- 10. A print flattening device having in combination, two closely adjacent'comparatively small parallel rollers, an endless memvber running over one of said-rollers and extending avvay from the other roller, a second endless member running over the other roller to form an angle in its surface, said endless members having their sides approaching said rollers parallel and substantially in contact a third roller over 'which said second mentioned endless member runs after leavingV said other roller, and means for varying' Vthe position of said' third roller to vary said angle.`
ll. A print flattening device having in combination, a'pair of rollers mounted in spaced relation, a .member having a convex surface and disposed about a fixed axis, an
endless member moving aronnd said rollers with the outer surface of one run thereof engaging said convex surface to form an angle in said run, a second endless member contacting said endless member, a tank disposed adjacent said last mentioned endless member for containing liquid7 neans in said tank partially submerged in said liquid. and means for moving` said means With said last mentioned endless member;
l2. A print flattening levice having' in combinaton, a plurality of parallel rollers, an endless belt of' absorbent n'iaterial running over said rollers adapted to engage and move a print, a tank adapted to contain liquid, disposed adjacent said belt, a roller in said tank partially submerged in the water therein, and
means tor moving said tank to bringv said roller into Contact with said Vbelt to moist-en the same. i
13. A print flattening device having in combination, two closely adjacent comparatively small parallel roller;7 an endless member running over one of said rollers and extendine` away from the other roller, a second endless member running over the other roller tovtorm an angle in its snritace. said endless members having their sides approaehing` said rollers parallel and substantially in contact and adapted to carry a print therebetween; V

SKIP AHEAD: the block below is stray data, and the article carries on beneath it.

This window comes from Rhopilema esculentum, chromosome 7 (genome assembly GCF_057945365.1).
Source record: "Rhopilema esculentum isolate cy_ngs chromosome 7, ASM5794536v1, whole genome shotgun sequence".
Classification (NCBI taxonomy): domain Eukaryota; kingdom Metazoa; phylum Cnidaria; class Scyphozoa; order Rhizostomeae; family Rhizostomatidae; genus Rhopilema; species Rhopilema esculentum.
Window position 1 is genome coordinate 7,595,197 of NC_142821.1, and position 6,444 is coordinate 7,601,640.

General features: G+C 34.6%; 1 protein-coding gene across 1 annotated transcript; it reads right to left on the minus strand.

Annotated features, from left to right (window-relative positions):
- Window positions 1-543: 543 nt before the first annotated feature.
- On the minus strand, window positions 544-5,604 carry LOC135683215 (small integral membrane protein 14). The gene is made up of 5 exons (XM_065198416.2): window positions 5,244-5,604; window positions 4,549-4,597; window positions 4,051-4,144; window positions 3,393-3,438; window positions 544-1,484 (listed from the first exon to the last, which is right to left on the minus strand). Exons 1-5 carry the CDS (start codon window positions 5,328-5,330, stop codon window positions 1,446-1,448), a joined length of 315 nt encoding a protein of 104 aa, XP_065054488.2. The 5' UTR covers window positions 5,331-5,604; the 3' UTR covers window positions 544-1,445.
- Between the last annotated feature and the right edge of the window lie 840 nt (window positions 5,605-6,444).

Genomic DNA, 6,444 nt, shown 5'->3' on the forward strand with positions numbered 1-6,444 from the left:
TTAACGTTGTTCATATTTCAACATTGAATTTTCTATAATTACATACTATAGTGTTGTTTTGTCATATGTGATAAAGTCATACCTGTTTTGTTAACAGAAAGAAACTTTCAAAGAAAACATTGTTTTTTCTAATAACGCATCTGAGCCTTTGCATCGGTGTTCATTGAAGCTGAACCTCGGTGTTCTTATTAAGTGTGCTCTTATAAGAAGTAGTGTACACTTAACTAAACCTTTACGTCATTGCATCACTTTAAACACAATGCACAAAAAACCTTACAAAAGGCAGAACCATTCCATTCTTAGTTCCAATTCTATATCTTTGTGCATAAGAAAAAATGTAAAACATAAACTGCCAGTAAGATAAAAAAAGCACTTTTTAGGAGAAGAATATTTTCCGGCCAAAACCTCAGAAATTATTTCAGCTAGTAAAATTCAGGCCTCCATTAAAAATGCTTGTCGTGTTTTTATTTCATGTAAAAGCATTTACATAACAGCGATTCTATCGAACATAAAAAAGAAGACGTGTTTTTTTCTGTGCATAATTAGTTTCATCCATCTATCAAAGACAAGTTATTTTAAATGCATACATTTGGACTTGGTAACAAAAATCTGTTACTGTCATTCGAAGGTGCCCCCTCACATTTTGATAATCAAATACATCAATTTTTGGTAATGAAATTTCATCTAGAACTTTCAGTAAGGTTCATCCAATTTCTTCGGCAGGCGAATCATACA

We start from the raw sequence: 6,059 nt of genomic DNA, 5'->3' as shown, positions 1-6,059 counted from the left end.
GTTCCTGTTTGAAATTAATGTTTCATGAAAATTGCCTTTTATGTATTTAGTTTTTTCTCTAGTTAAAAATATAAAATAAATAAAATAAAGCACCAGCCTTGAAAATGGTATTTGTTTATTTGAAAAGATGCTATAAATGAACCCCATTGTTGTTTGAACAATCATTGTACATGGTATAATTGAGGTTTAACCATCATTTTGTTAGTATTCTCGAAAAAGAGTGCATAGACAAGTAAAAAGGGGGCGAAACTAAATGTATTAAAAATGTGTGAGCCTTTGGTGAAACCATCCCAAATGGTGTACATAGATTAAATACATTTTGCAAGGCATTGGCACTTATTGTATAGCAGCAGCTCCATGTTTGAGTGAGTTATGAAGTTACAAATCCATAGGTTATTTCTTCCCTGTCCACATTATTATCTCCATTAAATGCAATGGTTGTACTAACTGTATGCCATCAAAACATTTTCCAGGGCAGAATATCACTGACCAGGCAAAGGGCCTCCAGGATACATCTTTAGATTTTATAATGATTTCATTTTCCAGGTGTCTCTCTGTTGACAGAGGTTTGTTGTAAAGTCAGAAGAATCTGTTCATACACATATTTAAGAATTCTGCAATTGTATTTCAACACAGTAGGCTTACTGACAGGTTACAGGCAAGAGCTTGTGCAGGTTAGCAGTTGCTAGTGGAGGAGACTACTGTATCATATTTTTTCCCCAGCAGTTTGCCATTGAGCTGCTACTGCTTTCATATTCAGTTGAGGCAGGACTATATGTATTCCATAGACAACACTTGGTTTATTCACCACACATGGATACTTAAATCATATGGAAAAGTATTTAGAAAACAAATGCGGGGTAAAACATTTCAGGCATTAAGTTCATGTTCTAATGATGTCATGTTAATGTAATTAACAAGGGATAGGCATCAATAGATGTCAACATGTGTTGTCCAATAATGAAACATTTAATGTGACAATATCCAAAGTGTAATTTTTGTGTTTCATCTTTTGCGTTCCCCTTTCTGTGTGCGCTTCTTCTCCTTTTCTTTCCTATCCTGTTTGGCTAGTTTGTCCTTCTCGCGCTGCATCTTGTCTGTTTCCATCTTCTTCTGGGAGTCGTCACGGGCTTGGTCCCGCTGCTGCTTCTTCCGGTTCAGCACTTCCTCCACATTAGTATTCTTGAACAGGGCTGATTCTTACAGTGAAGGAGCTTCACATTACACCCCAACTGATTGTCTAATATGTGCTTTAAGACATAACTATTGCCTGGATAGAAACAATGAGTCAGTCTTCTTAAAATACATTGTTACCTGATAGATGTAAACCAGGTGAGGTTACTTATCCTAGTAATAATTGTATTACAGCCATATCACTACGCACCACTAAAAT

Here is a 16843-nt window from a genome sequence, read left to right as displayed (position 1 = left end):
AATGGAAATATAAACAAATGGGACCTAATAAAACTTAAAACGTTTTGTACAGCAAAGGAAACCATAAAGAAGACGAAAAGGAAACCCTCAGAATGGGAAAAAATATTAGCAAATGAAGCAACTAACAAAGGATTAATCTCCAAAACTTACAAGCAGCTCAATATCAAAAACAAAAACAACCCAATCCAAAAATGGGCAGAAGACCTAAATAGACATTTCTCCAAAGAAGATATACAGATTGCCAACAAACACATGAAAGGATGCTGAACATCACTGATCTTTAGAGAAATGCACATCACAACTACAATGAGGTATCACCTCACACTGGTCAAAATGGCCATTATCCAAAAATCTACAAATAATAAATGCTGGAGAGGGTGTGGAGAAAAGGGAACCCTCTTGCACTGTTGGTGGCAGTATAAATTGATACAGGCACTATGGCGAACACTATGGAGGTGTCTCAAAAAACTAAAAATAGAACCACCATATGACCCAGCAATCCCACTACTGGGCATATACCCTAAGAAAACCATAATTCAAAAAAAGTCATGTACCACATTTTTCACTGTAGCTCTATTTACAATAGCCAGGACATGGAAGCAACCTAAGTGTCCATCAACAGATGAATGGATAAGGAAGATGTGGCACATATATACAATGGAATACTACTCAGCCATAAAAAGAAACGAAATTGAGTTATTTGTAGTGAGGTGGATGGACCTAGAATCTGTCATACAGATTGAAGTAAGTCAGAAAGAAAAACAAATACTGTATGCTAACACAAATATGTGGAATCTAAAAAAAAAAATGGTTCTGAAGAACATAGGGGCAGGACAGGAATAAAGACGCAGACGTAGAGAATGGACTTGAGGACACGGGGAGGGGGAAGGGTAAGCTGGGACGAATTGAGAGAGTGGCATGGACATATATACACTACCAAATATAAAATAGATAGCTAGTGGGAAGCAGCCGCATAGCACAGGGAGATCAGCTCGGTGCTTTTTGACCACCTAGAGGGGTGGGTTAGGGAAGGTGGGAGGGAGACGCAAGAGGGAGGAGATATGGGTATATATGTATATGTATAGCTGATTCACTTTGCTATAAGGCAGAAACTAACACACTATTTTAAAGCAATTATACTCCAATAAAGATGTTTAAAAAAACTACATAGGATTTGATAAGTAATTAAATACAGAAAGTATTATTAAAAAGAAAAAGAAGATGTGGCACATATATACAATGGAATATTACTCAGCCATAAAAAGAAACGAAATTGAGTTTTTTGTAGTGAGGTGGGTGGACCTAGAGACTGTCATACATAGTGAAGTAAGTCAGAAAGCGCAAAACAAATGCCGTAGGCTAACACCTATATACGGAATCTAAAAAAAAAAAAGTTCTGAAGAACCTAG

le. A print flattening device having` in combination, a plurality of parallel rollers,
an endless belt of absorbent material 'running over said rollers adapted to engage and move a print, a tank adapted to contain liquid, disposed adjacent said belt. means in said tank partially sulimern'ed in said liquid, and means for movingl said means into p sition to moisten said belt.
l5. rl`he method o't handling a eurledphotographic print which consists in moistenins the print and then flatteningl said print while moist.
16. The method 'of handling a our-led photographic print which consists in moisteniim said print and then while said print is moist,`
bending` the same in a direction reverse to the curl thereoiv to flatten said print.
l?. The method of handling a curled pho-- tographic print which consists in moistening said print and then passing'said print b etween a flexible sheet and a memb having a convex surface, said sheet forming ar. angle over said member.
i8. The method of handling` a photographic print whiehveonsists in traversing said member in Contact with an absorbing flexible sheet and moisteninfil said sheet so that said moisture is absorbed by said print.
'19. rlhe method o'j handling photographic prints which consists in progressing; the same between flexible members of sheet material, moistening one of said sheets whereby said moisture is absorbed by said print and then passingI said print between one of saidsheets and a member havingr a convex surface in contact'with said sheet. said sheet making an angle over said member wherebyl said print bent.
Q0. The method of handling; a plurality of photographic prints, which prints are Carle( dili'erent amounts. which consists in bodily progressing the prints and while in progre. .ien ding; said prints in a direction reverse to 'their curl to flattensaid prints ana pro portioning the amount of bending effect to the amount. ol curl in said prints.V
2l. A print flattening device having; in combination, a frame, a print flattening means mounted on said frame comprisii of a movable flexible sheet, and means for hold ine' said print flattening` means in 'various print flattening positions.
22. A print flattening device having' in Combination, means for bending' a print comprisinga roller. a belt movable over said roller. the portions of said beltat either side of said roller making;r an angle with each other, said prints passing between said roller and belt. and means for varying' said ang-le to vary the degree of bending of said prints.
In testimony whereof l my signature.
GLEN M. DYE.